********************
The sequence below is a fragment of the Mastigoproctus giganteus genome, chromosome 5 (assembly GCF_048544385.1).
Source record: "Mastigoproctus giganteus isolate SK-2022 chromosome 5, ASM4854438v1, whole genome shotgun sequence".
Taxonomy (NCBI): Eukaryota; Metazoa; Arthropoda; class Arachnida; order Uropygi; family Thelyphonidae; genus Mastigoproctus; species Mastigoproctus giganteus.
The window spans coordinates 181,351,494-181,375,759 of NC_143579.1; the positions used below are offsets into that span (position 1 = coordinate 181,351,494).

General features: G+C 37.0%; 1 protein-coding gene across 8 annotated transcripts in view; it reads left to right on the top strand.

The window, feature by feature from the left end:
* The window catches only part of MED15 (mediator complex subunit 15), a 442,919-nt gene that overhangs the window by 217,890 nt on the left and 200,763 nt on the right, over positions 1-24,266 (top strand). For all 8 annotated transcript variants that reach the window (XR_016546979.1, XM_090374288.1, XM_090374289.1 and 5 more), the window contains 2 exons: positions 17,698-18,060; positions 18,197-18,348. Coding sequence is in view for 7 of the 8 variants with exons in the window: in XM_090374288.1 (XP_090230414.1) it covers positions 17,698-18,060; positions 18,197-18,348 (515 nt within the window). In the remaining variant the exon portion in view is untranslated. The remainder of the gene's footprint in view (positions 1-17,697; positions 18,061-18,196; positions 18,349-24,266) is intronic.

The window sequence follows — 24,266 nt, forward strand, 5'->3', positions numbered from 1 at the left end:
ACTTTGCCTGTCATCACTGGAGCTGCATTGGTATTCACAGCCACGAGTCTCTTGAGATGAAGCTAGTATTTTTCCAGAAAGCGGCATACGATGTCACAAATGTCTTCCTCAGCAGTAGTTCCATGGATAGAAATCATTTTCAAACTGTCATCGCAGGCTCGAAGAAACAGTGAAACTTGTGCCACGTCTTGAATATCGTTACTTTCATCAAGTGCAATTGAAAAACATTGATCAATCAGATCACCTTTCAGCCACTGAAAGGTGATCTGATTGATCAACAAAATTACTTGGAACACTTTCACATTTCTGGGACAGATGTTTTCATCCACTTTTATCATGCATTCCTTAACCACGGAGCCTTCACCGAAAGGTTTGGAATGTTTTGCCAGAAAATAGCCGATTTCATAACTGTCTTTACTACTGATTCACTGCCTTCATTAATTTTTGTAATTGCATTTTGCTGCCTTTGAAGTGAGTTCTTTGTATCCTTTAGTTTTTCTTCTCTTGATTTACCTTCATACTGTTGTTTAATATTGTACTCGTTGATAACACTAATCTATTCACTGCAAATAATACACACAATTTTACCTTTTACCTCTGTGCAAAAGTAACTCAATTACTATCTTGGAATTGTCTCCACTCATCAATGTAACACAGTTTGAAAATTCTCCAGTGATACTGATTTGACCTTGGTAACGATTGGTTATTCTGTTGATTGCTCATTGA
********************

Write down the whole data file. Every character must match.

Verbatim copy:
The sequence below is a fragment of the Mastigoproctus giganteus genome, chromosome 5 (assembly GCF_048544385.1).
Source record: "Mastigoproctus giganteus isolate SK-2022 chromosome 5, ASM4854438v1, whole genome shotgun sequence".
Taxonomy (NCBI): Eukaryota; Metazoa; Arthropoda; class Arachnida; order Uropygi; family Thelyphonidae; genus Mastigoproctus; species Mastigoproctus giganteus.
The window spans coordinates 181,351,494-181,375,759 of NC_143579.1; the positions used below are offsets into that span (position 1 = coordinate 181,351,494).

General features: G+C 37.0%; 1 protein-coding gene across 8 annotated transcripts in view; it reads left to right on the top strand.

The window, feature by feature from the left end:
* The window catches only part of MED15 (mediator complex subunit 15), a 442,919-nt gene that overhangs the window by 217,890 nt on the left and 200,763 nt on the right, over positions 1-24,266 (top strand). For all 8 annotated transcript variants that reach the window (XR_016546979.1, XM_090374288.1, XM_090374289.1 and 5 more), the window contains 2 exons: positions 17,698-18,060; positions 18,197-18,348. Coding sequence is in view for 7 of the 8 variants with exons in the window: in XM_090374288.1 (XP_090230414.1) it covers positions 17,698-18,060; positions 18,197-18,348 (515 nt within the window). In the remaining variant the exon portion in view is untranslated. The remainder of the gene's footprint in view (positions 1-17,697; positions 18,061-18,196; positions 18,349-24,266) is intronic.

The window sequence follows — 24,266 nt, forward strand, 5'->3', positions numbered from 1 at the left end:
ACTTTGCCTGTCATCACTGGAGCTGCATTGGTATTCACAGCCACGAGTCTCTTGAGATGAAGCTAGTATTTTTCCAGAAAGCGGCATACGATGTCACAAATGTCTTCCTCAGCAGTAGTTCCATGGATAGAAATCATTTTCAAACTGTCATCGCAGGCTCGAAGAAACAGTGAAACTTGTGCCACGTCTTGAATATCGTTACTTTCATCAAGTGCAATTGAAAAACATTGATCAATCAGATCACCTTTCAGCCACTGAAAGGTGATCTGATTGATCAACAAAATTACTTGGAACACTTTCACATTTCTGGGACAGATGTTTTCATCCACTTTTATCATGCATTCCTTAACCACGGAGCCTTCACCGAAAGGTTTGGAATGTTTTGCCAGAAAATAGCCGATTTCATAACTGTCTTTACTACTGATTCACTGCCTTCATTAATTTTTGTAATTGCATTTTGCTGCCTTTGAAGTGAGTTCTTTGTATCCTTTAGTTTTTCTTCTCTTGATTTACCTTCATACTGTTGTTTAATATTGTACTCGTTGATAACACTAATCTATTCACTGCAAATAATACACACAATTTTACCTTTTACCTCTGTGCAAAAGTAACTCAATTACTATCTTGGAATTGTCTCCACTCATCAATGTAACACAGTTTGAAAATTCTCCAGTGATACTGATTTGACCTTGGTAACGATTGGTTATTCTGTTGATTGCTCATTGA